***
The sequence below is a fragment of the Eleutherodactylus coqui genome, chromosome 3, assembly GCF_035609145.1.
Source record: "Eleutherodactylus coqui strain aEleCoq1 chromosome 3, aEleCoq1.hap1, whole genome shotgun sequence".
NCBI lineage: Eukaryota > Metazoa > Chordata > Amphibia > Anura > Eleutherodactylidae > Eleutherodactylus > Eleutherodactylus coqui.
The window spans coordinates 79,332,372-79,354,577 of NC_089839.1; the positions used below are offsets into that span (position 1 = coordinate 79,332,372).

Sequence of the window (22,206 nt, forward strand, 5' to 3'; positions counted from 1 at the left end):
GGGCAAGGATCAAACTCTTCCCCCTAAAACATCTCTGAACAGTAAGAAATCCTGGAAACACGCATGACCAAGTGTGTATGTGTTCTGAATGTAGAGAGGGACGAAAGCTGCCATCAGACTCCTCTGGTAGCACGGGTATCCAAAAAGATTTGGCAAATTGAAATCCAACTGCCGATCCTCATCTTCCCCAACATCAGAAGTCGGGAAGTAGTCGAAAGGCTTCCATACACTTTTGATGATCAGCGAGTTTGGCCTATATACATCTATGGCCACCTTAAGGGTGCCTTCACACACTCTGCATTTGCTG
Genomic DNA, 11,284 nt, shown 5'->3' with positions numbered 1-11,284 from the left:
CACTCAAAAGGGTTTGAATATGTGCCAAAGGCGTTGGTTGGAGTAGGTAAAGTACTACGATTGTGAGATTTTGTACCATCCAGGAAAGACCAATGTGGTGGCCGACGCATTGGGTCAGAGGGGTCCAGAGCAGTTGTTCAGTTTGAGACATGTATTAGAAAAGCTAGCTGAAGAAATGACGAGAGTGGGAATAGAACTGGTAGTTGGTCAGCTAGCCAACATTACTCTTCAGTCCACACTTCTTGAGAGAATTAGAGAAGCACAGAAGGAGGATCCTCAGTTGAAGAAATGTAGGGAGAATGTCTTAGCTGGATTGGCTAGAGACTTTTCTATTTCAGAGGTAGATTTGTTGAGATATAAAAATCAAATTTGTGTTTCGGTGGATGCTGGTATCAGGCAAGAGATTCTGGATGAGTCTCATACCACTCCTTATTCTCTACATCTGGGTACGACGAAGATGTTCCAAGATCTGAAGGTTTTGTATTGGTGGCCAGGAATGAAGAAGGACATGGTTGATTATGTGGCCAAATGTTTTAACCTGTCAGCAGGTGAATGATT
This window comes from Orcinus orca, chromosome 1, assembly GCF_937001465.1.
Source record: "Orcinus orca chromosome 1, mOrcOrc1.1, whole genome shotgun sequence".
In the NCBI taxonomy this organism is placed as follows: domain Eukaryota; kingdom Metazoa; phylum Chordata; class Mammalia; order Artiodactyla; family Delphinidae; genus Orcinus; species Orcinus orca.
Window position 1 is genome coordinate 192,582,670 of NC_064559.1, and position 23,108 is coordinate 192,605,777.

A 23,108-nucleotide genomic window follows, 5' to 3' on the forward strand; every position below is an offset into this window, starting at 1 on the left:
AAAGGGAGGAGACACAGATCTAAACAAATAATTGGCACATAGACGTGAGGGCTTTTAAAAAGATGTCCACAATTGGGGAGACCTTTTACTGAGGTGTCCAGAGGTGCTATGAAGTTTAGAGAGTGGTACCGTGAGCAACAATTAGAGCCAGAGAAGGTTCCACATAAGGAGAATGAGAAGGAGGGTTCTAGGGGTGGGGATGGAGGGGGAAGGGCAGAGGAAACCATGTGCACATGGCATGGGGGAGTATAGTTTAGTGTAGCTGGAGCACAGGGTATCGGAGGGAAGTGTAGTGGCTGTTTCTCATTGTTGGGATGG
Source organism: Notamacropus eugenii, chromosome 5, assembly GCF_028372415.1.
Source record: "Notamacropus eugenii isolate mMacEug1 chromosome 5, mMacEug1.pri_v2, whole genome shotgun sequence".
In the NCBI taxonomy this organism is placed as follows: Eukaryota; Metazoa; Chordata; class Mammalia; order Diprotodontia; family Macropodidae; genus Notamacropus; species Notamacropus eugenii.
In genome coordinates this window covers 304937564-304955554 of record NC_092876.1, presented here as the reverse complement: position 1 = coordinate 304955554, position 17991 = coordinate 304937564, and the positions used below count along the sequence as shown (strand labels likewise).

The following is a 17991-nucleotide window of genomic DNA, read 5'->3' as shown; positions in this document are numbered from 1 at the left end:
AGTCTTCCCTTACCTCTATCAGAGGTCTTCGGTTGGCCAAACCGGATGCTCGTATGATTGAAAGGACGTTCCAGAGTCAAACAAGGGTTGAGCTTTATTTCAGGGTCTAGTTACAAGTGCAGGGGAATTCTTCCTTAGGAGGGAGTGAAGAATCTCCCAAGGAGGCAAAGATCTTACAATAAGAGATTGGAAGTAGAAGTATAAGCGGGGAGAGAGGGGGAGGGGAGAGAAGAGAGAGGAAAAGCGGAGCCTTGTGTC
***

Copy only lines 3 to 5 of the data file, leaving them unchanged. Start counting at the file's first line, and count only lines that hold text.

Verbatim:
NCBI lineage: Eukaryota > Metazoa > Chordata > Amphibia > Anura > Eleutherodactylidae > Eleutherodactylus > Eleutherodactylus coqui.
The window spans coordinates 79,332,372-79,354,577 of NC_089839.1; the positions used below are offsets into that span (position 1 = coordinate 79,332,372).

Sequence of the window (22,206 nt, forward strand, 5' to 3'; positions counted from 1 at the left end):